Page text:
A few months back the food media erupted in a frenzy of enthusiasm over the next hot vegetable, the unlikely object of which was celery. Broadly used but generally underappreciated, it was getting a second look from chefs in trendy kitchens around the country. The widely bruited claim that celery is the new kale will likely prove to be a bit overblown; after all, lots of operators have yet to discover kale. But there’s no question that celery has been on the receiving end of an awful lot of attention lately, and the same is true for celeriac, the root vegetable also known as celery root that is its genetic first cousin. Separately and together, they’ve been a surprising focal point for innovation by independent operators.
Soups and salads. As an ingredient in mirepoix, the mélange that also includes diced carrots and onions, celery is already a building block in classic soups and sauces. Many chefs have made it the star of their new-age pottages, as at The Gorbals in Brooklyn, N.Y., where the Cold Fermented Celery Soup is topped with a Parmesan crouton and micro-dice of green apples. Celery root stars in a winter soup at Pinewood Social in Nashville, Tenn., accompanied by fingerling potato chips, celery and apple butter.
Cockscomb in San Francisco gives a contemporary treatment to Celery Victor, an old-school salad from that city’s venerable St. Francis Hotel, by combining finely sliced celeriac and celery leaves that have been marinated in meat stock, then finishing them with cilantro and chicken-skin cracklings. Although this version omits the bed of romaine present in the original, lots of other restaurateurs have capitalized on the celery-and-lettuce connection. Coppa Enoteca in Boston makes a Celery Caesar with homemade Caesar dressing, puffed farro, lemon zest and fried garlic. In New York City, All’onda offers a Celery & Fennel Salad, inspired by chicken wing appetizers, that includes blu di bufala cheese and Calabrian chiles, while Genuine Roadside in the Gotham West Market serves up an apple-celeriac slaw with sambal mayonnaise.
Braised and fried. Braised celery is a standard side dish in England and France, but much less common here. An exception is upscale Restaurant Daniel in New York City, where braised celery has accompanied cedar wood wrapped hamachi; and both braised celery and puréed celery root have appeared alongside short ribs braised in red wine. Hard Water, an American whiskey bar in San Francisco, has offered an unlikely but creative bar snack of crispy fried milk-braised celery hearts with Old Bay aïoli. Little Park in New York City innovates with a “celery root schnitzel sandwich,” in which the vegetable is breaded, fried and topped with a slaw of Brussels sprouts and pickled apple. An equally unusual treatment is the popular caramelized celeriac cappelletti with coffee, hazelnut, brown butter and truffles at Tête Charcuterie in Chicago.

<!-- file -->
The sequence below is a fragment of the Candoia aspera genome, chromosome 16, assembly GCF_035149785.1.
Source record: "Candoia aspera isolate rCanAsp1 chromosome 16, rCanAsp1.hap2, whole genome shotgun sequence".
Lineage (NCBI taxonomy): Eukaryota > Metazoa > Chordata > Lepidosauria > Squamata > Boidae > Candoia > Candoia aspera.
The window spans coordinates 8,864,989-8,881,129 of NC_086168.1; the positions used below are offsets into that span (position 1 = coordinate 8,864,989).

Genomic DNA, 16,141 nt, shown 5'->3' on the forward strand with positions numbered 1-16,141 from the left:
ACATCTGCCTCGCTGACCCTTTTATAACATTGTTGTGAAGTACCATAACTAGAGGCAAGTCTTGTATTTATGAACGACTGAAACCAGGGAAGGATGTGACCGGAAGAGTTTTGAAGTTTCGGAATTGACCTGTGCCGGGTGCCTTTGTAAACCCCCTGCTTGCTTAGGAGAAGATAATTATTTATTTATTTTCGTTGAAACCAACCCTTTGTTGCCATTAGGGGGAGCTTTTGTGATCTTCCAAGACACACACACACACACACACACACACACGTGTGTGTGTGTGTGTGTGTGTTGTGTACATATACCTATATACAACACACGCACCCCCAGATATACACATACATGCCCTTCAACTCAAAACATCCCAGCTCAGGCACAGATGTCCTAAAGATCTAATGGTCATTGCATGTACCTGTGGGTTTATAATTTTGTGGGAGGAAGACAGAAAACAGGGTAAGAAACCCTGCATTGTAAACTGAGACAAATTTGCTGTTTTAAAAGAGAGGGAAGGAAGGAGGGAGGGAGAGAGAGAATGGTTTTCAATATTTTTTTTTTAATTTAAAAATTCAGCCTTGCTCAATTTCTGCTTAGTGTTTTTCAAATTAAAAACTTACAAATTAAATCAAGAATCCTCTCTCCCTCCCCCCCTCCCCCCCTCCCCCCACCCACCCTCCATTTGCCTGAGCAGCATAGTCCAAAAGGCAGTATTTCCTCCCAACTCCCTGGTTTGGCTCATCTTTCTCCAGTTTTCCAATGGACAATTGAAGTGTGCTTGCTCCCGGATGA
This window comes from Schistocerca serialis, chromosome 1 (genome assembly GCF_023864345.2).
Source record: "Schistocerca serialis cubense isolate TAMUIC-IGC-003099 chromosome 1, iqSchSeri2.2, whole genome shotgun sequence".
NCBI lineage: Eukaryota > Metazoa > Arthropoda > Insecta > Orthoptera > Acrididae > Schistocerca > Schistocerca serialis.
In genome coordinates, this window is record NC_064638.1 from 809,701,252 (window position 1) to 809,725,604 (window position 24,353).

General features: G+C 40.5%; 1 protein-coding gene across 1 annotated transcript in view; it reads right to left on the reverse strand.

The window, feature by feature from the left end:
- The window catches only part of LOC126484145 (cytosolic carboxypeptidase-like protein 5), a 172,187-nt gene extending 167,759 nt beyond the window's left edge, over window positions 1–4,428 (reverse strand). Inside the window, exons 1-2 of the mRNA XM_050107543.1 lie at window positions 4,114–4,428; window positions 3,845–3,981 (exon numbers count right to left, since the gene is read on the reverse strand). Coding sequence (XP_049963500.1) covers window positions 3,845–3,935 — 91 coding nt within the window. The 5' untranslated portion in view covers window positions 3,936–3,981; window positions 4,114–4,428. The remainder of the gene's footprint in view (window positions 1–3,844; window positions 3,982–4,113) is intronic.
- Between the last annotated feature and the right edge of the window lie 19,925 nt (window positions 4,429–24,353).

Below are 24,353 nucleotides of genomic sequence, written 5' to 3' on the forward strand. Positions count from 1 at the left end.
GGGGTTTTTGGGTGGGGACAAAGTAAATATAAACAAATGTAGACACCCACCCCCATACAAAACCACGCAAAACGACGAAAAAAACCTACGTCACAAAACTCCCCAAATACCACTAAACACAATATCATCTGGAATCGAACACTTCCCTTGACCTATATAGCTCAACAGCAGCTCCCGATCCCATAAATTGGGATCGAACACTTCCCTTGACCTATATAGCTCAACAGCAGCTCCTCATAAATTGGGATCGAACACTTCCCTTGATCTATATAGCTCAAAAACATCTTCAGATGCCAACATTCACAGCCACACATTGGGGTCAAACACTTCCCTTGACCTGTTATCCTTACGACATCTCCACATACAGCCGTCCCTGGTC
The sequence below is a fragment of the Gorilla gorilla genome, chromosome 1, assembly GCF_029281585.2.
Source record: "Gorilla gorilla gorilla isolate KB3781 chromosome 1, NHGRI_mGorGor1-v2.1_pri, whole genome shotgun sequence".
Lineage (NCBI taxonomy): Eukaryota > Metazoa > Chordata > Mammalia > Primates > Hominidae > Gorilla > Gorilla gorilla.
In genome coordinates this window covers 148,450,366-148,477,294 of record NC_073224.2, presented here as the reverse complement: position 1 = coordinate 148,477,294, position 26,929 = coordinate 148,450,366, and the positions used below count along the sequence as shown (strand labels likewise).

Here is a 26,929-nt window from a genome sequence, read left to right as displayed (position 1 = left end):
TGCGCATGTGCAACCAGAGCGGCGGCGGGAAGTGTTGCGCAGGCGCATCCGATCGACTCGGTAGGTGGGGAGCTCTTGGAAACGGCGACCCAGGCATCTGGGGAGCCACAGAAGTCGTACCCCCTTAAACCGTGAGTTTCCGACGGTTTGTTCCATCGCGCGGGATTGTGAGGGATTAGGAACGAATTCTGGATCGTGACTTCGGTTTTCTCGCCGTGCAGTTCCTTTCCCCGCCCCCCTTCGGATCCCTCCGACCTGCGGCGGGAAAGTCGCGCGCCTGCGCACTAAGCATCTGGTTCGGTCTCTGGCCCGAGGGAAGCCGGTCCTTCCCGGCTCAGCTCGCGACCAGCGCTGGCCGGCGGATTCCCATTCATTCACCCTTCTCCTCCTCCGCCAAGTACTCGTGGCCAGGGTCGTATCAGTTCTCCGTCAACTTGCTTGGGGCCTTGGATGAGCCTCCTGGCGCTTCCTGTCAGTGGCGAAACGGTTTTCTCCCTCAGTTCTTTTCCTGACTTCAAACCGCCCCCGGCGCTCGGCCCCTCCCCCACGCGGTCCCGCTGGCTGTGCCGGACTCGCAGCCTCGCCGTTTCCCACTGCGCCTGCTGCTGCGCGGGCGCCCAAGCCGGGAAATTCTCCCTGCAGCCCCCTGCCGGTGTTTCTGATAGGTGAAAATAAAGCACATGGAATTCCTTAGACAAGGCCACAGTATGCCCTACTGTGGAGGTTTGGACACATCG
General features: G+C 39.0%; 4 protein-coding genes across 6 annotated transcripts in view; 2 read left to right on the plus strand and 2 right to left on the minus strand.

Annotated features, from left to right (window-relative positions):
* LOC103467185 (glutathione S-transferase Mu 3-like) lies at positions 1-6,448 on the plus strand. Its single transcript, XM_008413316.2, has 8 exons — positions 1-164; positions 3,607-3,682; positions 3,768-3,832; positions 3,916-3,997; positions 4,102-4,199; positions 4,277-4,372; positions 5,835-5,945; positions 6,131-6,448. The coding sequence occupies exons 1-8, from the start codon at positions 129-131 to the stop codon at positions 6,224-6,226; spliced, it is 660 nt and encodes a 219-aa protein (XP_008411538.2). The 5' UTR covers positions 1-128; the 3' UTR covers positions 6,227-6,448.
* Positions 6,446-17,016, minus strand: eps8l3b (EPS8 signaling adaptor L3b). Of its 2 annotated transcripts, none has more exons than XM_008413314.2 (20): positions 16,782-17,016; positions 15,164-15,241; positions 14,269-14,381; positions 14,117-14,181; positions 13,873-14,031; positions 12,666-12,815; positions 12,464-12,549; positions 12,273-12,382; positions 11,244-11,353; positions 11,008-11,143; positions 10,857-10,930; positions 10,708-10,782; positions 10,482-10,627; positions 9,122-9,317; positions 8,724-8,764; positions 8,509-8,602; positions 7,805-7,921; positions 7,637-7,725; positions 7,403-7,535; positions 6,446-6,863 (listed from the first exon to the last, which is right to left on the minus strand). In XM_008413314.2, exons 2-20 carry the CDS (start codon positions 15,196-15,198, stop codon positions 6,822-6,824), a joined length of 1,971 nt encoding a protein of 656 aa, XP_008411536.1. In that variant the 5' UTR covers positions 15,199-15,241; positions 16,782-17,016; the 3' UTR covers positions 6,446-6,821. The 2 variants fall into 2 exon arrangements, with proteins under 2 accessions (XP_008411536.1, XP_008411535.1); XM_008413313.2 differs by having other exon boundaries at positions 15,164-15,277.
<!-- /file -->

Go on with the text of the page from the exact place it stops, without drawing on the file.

Bitter and sweet. Milk Bar in New York City regularly pushes the envelope with unusual desserts like carrot-cake variations that include celery root, potatoes and beets, but the recent celery root Bundt cake with bourbon frosting was a real head turner. Niche in St. Louis touts its New American cuisine and dishes up humble ingredients in a fresh way, like buttermilk panna cotta with celery granita. And bartenders at Ampersand in downtown Savannah, Ga., created an updated version of the iconic French 75 cocktail that retains the gin, sparkling wine and lemon juice of the original, but adds celery bitters for a modern-day touch.
Independents dominate. The celery revival has clearly been led by chefs at independent restaurants and has yet to make a dent in the chain market, despite the fact that celery is a staple in most coolers. It typically plays second fiddle to the ubiquitous chicken wing, and it reliably adds both color and crunch to salads like Rock Bottom Brewery’s chicken Waldorf, which updates the 19th century classic with apple chips, candied walnuts and sun-dried cranberries alongside the requisite celery.
Chains will need to work fast to catch up on this trend, since food writers have already anointed the new next kale. The object of their attention this time around is the broccoli leaf, a previously discarded portion of the plant that’s been turning up on trendy tables on the East and West coasts.
Nancy Kruse, president of the Kruse Company, is a menu trends analyst based in Atlanta. As one of Linked In’s Top 100 Influencers in the US, she blogs regularly on food-related subjects on the LinkedIn website.